Christmas ruined for four in 10 Brits who can't afford it

Gifts for children remain top of people’s Christmas shopping lists (Getty Images)
Gifts for children remain top of people’s Christmas shopping lists (Getty Images)

More than four in 10 Brits admit that not being able to afford a “proper” Christmas will ruin their festive season due to the cost of living crisis, a new study reveals.

More than 2,000 UK consumers were polled for Sitecore’s Holiday Shopping Trends report, which found that 41 per cent were worried a lack of funds would crush their seasonal plans.

The majority of UK shoppers (75 per cent) have said they will purchase cheaper gifts, while 42 per cent of parents admit that they are only planning on buying presents for their children this year.

Elsewhere, 42 per cent are cutting back on socialising, such as eating out with friends, a figure that rises to 47 per cent (nearly half) for millennials.

Nearly a quarter of adults (24 per cent) are selling personal possessions on online marketplaces, such as eBay, while 17 per cent are cutting back on subscription services such as Netflix and Amazon Prime.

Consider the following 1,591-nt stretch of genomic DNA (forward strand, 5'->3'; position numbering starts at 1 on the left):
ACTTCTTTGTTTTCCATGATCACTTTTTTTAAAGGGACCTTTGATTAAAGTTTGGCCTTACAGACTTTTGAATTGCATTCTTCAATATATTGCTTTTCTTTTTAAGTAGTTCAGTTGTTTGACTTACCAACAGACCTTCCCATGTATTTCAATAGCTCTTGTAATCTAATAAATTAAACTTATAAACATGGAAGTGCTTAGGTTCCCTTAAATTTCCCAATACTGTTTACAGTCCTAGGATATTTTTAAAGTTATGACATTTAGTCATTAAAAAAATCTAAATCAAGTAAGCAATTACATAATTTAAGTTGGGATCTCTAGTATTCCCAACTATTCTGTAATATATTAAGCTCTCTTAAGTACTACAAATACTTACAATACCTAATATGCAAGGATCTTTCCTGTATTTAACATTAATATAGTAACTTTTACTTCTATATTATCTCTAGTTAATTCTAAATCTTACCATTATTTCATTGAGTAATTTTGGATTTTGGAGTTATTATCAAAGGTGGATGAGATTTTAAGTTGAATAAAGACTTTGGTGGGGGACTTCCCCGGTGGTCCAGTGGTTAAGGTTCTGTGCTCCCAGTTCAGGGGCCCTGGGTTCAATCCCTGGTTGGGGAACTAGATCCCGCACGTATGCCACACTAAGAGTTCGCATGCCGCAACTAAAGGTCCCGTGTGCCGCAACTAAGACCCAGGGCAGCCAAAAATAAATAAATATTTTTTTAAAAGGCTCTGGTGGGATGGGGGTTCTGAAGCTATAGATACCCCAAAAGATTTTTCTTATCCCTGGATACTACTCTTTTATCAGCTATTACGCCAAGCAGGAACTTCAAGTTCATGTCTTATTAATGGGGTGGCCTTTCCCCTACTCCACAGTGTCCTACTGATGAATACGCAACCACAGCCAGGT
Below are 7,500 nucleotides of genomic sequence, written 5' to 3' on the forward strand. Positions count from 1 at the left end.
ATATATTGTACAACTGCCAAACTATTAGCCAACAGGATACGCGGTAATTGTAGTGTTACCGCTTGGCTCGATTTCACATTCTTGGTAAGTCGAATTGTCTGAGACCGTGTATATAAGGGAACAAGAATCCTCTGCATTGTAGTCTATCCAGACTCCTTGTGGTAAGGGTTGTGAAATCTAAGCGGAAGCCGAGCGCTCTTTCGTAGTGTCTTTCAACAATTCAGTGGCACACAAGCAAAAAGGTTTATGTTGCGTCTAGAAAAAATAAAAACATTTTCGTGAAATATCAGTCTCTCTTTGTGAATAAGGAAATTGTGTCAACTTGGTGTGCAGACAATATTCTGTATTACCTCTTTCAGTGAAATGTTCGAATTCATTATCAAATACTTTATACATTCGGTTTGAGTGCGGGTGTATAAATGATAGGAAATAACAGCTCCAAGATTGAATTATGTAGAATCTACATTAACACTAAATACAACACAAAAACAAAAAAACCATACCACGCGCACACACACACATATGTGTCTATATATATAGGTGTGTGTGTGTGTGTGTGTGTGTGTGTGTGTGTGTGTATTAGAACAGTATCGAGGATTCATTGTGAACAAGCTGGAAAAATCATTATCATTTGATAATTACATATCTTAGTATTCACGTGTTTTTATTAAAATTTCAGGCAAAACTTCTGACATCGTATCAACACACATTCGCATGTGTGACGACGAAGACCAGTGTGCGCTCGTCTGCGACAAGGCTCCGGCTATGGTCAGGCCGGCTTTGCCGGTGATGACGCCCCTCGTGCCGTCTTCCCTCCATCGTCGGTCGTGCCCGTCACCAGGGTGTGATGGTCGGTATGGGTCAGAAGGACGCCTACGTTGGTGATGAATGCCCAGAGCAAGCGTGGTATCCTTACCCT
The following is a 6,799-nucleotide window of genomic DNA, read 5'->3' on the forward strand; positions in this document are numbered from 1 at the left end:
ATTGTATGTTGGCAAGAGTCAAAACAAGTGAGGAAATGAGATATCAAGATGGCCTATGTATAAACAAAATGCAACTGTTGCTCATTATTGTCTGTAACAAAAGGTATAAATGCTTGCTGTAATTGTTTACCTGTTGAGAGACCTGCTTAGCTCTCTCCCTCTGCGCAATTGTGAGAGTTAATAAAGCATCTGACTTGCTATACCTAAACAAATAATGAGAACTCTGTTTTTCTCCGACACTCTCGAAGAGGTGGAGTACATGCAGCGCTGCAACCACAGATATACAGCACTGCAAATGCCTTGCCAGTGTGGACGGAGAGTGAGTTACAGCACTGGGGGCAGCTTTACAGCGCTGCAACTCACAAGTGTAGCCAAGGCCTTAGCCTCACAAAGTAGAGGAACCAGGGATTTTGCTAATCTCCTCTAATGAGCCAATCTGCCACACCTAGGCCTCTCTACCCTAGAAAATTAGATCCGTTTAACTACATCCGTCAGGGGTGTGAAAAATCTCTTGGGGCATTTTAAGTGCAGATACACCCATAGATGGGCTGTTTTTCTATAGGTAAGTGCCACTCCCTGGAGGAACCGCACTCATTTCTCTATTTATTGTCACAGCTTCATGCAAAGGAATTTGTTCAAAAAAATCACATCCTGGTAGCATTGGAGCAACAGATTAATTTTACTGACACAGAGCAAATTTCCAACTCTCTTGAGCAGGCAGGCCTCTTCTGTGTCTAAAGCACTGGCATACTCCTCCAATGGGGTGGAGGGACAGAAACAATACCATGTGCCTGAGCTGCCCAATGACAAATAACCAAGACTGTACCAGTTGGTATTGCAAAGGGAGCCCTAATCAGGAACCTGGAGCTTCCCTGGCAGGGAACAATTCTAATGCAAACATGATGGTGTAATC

And more than a third (34 per cent) of Gen Z, and 23 per cent of millennials, are taking a second job or working more hours to pay for Christmas costs.

Despite the cost-cutting, Brits refuse to scrimp on alcohol (47 per cent), a turkey (44 per cent), and spending time with the family (44 per cent), however.

It’s estimated that spending on non-essentials this Christmas will plummet by £12bn this year.

The news follows a report by The Prince’s Trust which found that nearly half (46 per cent) of young people are worried they won’t be able to afford food this winter.

Of those polled, a quarter admitted to skipping meals to cut back on spending, while 14 per cent said they had used a food bank at least once in the past 12 months.

And a third of primary school teachers are struggling to afford food, with nearly 30 per cent stating that financial pressures are impacting their ability to do their job well.

New data shared by the Office for National Statistics shows that a staggering 91 per cent of adults have reported an increase in their living costs compared with a year ago, while almost three-quarters (73%) say that costs have become more expensive in the last month alone.